There are a couple of possible reasons why this drop in turnout occurs in runoffs. One major factor is the length of time between the primary and the runoff. The FairVote report found that the more days between the two elections, the higher the drop in turnout. For states where this gap is 31 days or more, the median drop in turnout was more than three times higher than those states with a gap of 11 to 20 days. The gap in Oklahoma this year is 64 days.
Another drawback to runoff elections is the significant cost they impose on taxpayers. A statewide election can cost at least $1 million to administer. Runoffs also make it more expensive to run for office, as candidates competing in a runoff are then forced to increase campaigning during July and August in order to win the competitive runoff.
What other choices do we have?
There are multiple alternatives to our current primary runoff system. The “quick fix” would be to simply award the party nomination to the candidate who received the most votes – even if it wasn’t a majority – in their primary, getting rid of the need for a runoff altogether. This is known as single-member plurality voting and is the most commonly used method in the country. However, this system does have its imperfections. For instance, if we had used single-member plurality this year, Lori Callahan, the leader in a tight seven-person Republican primary in HD 30, would have been elected with just 20.07 percent of the vote. Alternately, we could lower the required vote percentage from 50 percent to 40 percent. If this had been the case for the 2018 primary, there would have been 20 fewer races going to a runoff. That being said, this does not fully solve the problem.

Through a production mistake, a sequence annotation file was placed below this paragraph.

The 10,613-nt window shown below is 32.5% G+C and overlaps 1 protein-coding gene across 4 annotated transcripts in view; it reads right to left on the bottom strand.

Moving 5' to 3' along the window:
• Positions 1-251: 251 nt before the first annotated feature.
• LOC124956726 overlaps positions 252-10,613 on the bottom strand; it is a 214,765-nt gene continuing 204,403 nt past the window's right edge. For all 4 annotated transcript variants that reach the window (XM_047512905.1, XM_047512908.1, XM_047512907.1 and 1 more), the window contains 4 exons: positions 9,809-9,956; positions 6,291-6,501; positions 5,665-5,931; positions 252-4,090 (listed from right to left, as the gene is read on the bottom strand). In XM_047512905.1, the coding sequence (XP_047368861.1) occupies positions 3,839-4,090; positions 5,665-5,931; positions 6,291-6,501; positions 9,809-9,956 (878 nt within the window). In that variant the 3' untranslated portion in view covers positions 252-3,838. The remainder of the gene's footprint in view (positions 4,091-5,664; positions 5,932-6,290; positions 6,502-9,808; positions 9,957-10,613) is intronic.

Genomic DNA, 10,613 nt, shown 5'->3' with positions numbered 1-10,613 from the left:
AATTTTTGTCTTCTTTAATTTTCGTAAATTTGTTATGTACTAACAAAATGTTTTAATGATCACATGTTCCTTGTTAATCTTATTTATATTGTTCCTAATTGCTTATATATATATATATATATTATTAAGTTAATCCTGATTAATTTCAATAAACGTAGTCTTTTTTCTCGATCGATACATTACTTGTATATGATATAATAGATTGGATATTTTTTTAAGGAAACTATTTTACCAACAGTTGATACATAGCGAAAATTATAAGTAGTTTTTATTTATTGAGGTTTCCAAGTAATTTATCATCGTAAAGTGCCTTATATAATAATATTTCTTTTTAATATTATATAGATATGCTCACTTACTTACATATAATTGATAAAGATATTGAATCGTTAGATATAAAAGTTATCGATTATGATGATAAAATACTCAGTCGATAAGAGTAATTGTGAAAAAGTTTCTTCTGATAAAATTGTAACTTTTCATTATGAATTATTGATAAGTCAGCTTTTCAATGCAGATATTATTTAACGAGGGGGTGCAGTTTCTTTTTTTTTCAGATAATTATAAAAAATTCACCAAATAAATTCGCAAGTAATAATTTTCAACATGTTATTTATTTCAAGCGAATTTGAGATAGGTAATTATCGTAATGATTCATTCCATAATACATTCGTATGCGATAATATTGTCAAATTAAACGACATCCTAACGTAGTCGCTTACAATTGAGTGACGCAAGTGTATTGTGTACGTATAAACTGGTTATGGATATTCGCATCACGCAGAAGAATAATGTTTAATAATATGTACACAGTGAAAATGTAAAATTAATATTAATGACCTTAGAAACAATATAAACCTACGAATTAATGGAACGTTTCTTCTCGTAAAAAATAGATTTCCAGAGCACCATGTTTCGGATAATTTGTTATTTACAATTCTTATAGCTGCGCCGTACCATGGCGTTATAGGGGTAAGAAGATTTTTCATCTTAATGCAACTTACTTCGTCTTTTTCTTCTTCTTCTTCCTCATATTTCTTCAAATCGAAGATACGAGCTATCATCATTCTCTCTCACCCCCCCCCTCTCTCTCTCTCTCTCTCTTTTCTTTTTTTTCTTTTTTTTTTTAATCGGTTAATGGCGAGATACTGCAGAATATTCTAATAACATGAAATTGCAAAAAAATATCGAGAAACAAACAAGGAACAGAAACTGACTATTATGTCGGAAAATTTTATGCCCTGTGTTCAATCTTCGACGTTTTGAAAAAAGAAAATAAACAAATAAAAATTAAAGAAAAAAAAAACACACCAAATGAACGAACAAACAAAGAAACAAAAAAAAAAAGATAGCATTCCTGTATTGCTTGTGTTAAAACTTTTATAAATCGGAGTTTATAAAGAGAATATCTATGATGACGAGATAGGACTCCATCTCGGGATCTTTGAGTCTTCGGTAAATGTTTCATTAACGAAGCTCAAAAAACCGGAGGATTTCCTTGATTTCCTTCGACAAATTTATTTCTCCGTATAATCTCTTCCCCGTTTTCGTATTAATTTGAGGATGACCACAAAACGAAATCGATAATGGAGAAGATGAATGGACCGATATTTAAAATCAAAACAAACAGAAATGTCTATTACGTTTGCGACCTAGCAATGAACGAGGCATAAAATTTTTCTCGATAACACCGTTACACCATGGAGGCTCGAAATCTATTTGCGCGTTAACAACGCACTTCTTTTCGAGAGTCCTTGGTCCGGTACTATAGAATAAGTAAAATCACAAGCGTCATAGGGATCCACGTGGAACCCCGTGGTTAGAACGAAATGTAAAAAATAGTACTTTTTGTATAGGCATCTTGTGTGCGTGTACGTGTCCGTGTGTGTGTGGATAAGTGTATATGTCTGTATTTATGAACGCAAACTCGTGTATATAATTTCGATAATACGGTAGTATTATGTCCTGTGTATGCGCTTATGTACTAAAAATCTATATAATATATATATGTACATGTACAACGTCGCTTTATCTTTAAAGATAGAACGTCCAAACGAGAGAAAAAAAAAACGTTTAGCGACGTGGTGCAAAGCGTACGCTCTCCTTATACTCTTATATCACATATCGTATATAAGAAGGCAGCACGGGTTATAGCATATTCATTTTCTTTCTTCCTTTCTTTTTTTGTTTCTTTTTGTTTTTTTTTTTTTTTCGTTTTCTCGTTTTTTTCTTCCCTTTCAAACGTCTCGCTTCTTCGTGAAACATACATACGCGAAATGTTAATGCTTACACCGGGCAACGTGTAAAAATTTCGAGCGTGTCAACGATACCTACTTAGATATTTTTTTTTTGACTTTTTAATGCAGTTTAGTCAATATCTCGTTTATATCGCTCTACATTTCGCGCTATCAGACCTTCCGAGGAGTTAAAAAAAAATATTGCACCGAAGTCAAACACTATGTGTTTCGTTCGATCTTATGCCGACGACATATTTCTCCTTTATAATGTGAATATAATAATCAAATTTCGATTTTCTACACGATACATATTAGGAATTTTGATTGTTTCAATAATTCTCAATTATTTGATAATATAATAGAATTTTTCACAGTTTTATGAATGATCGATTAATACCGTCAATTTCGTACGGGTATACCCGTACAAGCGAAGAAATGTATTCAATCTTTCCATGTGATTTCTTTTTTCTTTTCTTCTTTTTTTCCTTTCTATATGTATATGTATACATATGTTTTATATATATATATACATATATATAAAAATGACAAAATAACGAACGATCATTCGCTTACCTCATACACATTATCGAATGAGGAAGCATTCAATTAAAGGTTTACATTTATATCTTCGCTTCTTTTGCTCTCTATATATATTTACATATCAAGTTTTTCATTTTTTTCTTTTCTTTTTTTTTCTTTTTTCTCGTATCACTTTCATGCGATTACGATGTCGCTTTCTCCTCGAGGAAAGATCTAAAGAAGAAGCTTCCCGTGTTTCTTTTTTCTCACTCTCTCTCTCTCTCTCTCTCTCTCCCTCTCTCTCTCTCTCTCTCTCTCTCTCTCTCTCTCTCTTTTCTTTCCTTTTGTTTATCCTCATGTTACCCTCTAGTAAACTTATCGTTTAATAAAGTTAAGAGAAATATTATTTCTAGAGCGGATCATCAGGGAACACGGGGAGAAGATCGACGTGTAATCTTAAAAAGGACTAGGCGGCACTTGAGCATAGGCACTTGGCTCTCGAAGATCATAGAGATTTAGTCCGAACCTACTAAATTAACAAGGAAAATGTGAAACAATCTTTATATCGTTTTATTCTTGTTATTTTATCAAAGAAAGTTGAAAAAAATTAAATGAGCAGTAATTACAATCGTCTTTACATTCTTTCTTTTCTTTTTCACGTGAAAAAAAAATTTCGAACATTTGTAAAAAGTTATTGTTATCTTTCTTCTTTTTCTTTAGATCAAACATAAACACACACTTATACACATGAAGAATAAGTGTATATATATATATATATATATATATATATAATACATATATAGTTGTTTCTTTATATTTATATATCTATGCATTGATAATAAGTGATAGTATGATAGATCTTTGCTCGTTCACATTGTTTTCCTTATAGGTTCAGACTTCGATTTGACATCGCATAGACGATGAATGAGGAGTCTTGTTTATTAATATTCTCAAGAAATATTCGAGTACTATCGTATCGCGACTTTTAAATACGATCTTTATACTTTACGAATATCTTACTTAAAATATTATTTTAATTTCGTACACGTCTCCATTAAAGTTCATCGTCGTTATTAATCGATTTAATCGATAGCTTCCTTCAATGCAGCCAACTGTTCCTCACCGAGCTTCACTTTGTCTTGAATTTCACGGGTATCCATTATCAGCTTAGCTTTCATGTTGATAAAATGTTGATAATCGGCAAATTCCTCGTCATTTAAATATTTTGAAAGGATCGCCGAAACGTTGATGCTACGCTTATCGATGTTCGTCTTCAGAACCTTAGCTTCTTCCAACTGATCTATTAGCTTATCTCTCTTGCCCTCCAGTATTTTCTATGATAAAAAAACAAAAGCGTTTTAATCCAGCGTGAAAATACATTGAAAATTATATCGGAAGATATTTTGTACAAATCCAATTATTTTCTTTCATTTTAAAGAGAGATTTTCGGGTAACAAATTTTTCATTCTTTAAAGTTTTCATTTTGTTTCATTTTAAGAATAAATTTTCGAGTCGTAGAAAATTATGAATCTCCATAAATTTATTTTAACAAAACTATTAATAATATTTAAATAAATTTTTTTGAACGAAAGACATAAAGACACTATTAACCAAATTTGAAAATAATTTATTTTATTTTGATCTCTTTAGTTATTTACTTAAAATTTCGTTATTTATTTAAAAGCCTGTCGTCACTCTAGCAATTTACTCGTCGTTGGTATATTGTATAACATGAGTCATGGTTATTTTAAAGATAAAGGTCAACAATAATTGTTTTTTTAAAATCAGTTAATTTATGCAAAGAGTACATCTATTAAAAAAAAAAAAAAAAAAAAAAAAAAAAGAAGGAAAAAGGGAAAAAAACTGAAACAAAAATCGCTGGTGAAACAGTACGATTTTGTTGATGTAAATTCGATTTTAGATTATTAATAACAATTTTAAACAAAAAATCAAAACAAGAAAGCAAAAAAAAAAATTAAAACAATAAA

Another possible option is something called a “jungle primary”, or a nonpartisan blanket primary. This method forces all candidates running for a single office to compete in one pool of candidates, regardless of party affiliation, with the top two vote-getters moving on to the general election. These two final candidates could be from the same party or from different parties. This method is used in California and Washington, and Louisiana uses it when no one candidate gets 50 percent. Nebraska uses it for its state offices but not federal. But there are cons to this method as well. For instance, as a result of their jungle primary system, California’s majority party has faced considerable challenges in getting a candidate on the general election ballot in some districts. This is due to vote splitting among similar majority party candidates that allows two candidates from the minority party to move on to the general election.